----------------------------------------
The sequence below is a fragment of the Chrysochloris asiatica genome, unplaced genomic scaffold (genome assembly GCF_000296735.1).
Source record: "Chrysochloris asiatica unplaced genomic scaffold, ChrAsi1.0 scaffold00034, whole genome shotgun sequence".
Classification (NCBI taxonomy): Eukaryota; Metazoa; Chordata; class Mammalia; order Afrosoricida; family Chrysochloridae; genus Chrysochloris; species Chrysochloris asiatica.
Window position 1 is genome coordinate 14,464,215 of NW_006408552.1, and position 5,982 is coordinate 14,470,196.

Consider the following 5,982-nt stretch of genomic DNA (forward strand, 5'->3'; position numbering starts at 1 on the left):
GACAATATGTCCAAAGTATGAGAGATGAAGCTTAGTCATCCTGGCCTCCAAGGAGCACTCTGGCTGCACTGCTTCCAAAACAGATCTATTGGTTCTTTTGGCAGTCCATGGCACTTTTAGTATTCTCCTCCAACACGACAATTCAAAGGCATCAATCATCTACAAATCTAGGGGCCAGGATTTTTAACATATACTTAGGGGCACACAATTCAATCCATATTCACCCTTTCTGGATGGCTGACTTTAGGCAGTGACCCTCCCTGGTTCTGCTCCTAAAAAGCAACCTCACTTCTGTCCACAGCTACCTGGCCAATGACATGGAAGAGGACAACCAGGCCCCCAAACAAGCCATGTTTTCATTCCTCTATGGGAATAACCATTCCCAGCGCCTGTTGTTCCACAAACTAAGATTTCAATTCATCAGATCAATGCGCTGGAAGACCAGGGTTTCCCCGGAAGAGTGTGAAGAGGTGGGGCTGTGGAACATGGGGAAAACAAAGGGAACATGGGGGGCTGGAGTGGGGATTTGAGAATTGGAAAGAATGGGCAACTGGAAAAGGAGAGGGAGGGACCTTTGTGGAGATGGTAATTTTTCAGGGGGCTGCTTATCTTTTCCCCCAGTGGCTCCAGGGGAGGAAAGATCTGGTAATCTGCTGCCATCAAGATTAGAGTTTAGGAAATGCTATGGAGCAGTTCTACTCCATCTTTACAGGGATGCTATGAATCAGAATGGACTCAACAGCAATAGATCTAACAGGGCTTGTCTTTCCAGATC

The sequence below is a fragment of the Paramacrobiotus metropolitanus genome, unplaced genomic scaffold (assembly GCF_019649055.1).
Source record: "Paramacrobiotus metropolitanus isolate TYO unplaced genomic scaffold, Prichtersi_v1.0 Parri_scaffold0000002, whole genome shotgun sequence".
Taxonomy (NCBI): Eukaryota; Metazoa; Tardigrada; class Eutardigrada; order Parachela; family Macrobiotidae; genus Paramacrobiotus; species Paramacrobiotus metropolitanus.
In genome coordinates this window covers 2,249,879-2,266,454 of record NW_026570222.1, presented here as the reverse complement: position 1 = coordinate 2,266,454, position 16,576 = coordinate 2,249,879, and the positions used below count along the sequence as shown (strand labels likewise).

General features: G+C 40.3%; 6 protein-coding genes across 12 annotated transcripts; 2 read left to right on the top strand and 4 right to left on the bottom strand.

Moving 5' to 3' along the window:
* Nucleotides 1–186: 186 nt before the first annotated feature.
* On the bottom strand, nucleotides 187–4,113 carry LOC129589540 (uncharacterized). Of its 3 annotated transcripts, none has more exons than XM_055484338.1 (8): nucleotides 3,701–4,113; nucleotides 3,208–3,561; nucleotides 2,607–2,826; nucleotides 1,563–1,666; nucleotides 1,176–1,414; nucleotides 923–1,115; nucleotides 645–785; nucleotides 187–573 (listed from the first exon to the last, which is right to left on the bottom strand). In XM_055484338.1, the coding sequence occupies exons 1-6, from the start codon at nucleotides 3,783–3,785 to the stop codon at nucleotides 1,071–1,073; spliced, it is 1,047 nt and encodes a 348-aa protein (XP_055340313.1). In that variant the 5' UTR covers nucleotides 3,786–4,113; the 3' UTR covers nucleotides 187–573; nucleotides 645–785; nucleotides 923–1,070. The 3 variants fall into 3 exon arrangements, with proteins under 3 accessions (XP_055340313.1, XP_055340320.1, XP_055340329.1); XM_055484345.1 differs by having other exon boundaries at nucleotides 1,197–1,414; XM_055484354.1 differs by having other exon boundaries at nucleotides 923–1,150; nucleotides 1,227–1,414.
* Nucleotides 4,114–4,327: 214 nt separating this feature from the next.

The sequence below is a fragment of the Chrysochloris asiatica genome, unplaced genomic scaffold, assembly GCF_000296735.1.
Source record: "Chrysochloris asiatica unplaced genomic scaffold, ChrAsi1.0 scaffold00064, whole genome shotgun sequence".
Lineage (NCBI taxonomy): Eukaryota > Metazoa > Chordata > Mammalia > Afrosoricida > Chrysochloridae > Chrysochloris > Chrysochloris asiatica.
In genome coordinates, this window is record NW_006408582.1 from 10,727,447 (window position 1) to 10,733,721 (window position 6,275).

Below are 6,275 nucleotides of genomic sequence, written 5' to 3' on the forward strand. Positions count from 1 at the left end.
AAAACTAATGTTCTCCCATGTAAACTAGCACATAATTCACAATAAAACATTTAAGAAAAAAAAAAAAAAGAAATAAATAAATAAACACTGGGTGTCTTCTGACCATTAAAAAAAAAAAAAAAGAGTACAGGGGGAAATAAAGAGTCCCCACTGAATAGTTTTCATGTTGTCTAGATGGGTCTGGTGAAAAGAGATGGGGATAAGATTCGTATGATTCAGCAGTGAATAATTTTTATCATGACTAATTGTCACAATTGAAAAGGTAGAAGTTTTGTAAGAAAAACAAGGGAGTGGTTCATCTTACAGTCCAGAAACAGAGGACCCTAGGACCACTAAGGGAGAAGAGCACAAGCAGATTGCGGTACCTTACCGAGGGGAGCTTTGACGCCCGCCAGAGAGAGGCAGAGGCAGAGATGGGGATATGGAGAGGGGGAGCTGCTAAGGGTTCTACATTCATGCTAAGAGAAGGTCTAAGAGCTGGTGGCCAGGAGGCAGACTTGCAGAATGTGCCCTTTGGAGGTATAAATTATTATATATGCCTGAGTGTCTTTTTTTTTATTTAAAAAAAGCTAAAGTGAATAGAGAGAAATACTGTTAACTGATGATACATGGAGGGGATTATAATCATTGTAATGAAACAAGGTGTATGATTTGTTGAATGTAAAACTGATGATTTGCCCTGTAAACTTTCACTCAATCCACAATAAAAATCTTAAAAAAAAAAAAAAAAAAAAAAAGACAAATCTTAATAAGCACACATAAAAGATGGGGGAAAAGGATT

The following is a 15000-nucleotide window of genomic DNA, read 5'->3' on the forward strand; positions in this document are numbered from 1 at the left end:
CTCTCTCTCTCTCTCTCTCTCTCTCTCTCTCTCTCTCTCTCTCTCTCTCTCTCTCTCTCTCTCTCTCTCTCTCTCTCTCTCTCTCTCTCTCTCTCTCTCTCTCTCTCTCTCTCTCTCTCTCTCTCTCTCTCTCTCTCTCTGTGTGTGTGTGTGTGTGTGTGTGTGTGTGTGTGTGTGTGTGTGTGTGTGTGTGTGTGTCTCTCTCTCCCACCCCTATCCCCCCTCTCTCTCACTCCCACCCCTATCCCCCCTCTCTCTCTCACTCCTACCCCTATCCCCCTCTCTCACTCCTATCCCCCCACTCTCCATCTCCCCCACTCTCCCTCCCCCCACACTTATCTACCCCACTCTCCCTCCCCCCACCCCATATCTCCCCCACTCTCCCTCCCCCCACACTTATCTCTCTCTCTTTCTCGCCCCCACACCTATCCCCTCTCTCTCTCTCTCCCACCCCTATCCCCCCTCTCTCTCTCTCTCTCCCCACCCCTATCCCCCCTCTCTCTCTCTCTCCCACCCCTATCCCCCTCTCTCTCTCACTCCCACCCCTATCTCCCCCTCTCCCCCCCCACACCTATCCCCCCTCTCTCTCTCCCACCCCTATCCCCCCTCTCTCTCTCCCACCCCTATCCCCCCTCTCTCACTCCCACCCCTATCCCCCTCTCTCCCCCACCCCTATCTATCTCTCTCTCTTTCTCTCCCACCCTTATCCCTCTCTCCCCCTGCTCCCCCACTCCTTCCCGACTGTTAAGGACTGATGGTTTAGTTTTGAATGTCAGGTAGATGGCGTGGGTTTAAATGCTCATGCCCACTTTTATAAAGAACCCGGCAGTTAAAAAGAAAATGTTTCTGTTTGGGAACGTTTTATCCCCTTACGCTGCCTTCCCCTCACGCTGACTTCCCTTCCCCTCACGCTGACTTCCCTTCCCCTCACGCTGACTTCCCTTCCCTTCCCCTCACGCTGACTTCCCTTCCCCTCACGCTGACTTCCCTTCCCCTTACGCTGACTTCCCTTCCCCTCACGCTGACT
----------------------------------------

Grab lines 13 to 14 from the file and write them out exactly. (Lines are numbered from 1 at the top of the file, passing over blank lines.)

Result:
* Nucleotides 1–186: 186 nt before the first annotated feature.
* On the bottom strand, nucleotides 187–4,113 carry LOC129589540 (uncharacterized). Of its 3 annotated transcripts, none has more exons than XM_055484338.1 (8): nucleotides 3,701–4,113; nucleotides 3,208–3,561; nucleotides 2,607–2,826; nucleotides 1,563–1,666; nucleotides 1,176–1,414; nucleotides 923–1,115; nucleotides 645–785; nucleotides 187–573 (listed from the first exon to the last, which is right to left on the bottom strand). In XM_055484338.1, the coding sequence occupies exons 1-6, from the start codon at nucleotides 3,783–3,785 to the stop codon at nucleotides 1,071–1,073; spliced, it is 1,047 nt and encodes a 348-aa protein (XP_055340313.1). In that variant the 5' UTR covers nucleotides 3,786–4,113; the 3' UTR covers nucleotides 187–573; nucleotides 645–785; nucleotides 923–1,070. The 3 variants fall into 3 exon arrangements, with proteins under 3 accessions (XP_055340313.1, XP_055340320.1, XP_055340329.1); XM_055484345.1 differs by having other exon boundaries at nucleotides 1,197–1,414; XM_055484354.1 differs by having other exon boundaries at nucleotides 923–1,150; nucleotides 1,227–1,414.